I hesitate to state the obvious, but exercising, drinking lots of water, getting enough sleep and not stressing are also important. I have definitely heard stories of people who are so stressed out that their hair starts to fall out! Don’t let it get even close to that point.
3) Biotin supplements
I take one Biotin (a form of Vitamin B) pill per day, which is supposed to help maintain healthy nails, hair and skin. I’m not sure how much it really does, but can’t hurt, right?
4) Be gentle with your hair
I prefer combing (not brushing) my hair (from the bottom up) when it’s dry – first I use a wide tooth comb and then a narrower tooth comb. My hair gets super tangly easily, but I try to do this every day, so more tangles do not accumulate. If you are going to use a brush, be sure to brush your hair only when it’s dry (and less vulnerable to damage) and use a wet brush.
Do not tear at your hair – or you will only increase breakage! Comb (or brush) gently. And again – start at the bottom (roots) and work your way up.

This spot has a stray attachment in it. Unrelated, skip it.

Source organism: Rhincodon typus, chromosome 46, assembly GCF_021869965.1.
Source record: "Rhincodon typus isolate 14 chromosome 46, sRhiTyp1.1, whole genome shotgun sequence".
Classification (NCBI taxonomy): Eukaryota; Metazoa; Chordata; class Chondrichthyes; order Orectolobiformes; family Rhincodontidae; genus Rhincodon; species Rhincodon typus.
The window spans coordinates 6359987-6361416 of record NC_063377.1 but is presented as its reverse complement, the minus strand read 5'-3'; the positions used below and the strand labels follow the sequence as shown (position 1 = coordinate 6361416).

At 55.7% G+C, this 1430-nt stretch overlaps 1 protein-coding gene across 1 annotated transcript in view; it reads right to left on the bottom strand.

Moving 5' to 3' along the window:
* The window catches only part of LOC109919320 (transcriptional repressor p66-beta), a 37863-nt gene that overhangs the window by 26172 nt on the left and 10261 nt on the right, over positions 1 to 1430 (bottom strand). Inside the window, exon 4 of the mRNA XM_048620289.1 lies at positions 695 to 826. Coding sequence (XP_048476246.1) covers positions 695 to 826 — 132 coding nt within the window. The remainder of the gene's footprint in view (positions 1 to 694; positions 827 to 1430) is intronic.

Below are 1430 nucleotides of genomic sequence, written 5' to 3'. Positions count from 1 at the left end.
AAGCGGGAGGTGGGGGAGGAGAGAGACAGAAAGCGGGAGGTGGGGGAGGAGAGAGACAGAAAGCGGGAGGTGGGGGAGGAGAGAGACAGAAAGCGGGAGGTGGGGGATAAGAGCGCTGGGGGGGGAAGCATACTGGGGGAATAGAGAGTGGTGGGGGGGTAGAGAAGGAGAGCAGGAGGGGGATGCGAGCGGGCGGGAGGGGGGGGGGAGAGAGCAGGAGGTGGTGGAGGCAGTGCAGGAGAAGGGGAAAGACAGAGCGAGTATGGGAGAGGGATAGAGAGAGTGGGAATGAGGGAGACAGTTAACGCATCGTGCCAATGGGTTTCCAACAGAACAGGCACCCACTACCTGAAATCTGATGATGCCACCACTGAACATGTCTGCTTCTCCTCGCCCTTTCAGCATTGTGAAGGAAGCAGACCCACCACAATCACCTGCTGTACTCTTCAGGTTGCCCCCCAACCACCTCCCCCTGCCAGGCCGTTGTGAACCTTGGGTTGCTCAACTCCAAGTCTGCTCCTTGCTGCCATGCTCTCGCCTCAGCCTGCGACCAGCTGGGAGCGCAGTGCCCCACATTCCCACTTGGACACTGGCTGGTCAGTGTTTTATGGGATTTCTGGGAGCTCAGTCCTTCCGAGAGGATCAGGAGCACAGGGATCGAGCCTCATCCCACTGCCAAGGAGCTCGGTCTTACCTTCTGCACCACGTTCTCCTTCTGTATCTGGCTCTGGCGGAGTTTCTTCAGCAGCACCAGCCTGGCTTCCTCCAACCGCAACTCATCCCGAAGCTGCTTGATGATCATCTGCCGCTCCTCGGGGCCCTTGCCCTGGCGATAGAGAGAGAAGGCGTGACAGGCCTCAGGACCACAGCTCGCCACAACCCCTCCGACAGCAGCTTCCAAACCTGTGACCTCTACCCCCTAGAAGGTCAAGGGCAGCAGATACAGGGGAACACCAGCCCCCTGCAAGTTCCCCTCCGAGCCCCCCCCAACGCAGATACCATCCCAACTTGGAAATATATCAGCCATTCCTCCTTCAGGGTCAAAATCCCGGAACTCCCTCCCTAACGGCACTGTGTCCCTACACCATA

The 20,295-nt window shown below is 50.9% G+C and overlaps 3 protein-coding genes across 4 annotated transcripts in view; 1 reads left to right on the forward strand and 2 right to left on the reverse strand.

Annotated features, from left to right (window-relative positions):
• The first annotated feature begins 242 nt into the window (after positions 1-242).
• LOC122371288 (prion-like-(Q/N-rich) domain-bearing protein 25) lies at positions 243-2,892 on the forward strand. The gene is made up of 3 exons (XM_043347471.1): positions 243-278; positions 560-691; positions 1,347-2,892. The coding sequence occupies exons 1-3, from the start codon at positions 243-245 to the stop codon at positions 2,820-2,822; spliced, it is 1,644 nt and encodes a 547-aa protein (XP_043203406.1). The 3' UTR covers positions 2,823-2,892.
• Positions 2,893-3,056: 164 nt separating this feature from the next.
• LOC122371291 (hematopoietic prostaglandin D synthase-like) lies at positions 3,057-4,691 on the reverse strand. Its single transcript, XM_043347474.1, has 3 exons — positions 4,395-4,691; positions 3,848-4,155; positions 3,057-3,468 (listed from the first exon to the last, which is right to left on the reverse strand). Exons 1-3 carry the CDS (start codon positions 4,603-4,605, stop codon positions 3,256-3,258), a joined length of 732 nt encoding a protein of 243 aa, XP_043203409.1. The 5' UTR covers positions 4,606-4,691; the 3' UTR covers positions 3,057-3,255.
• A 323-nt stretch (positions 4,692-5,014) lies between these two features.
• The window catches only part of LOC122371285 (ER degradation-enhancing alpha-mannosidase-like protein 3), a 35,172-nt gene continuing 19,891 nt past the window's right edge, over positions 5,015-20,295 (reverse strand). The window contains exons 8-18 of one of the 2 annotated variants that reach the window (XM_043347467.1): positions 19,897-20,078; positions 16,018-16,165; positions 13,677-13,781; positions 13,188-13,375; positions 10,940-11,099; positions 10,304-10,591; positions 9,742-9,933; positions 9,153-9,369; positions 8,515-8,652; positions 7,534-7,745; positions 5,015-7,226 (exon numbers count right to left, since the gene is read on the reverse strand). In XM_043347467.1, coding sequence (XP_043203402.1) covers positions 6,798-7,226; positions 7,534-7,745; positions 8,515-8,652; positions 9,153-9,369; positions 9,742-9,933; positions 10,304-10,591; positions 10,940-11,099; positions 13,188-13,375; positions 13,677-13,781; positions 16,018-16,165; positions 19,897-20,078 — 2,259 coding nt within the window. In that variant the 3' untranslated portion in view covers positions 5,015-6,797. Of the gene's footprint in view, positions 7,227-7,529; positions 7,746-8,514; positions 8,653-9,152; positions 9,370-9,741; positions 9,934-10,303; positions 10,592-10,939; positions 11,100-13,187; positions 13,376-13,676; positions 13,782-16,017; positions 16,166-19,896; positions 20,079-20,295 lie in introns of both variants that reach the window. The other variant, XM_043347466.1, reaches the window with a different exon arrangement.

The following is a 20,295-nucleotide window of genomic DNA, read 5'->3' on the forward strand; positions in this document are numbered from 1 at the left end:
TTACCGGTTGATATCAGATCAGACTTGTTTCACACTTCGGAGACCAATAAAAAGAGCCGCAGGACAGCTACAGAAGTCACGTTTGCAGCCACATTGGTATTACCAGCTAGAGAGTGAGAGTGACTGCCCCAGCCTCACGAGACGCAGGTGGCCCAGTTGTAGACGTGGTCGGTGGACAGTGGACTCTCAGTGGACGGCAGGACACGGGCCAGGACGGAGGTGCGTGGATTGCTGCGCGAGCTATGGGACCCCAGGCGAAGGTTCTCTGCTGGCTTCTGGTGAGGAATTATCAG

Use hair clips or ties that will be gentle on your hair, like the ones below:
5) Don’t wash your hair every day
I wash my hair once or twice a week – and I have finer hair, so if I can do it, so can you! Washing your hair too much depletes it of the natural oils that I believe are essential for hair growth. Some people say that they have to wash their hair every day otherwise it will be greasy – I say, it’s all about what your hair is used to. If you stop washing it every day, your hair will adjust and over time, not be so greasy every day. If you have to, you can also use dry shampoo as an alternative to washing.
When you do wash your hair, be sure to wash it with lukewarm/colder water – hot water dries out the hair.
6) Go easy on the blow-drying/straightening/curling etc.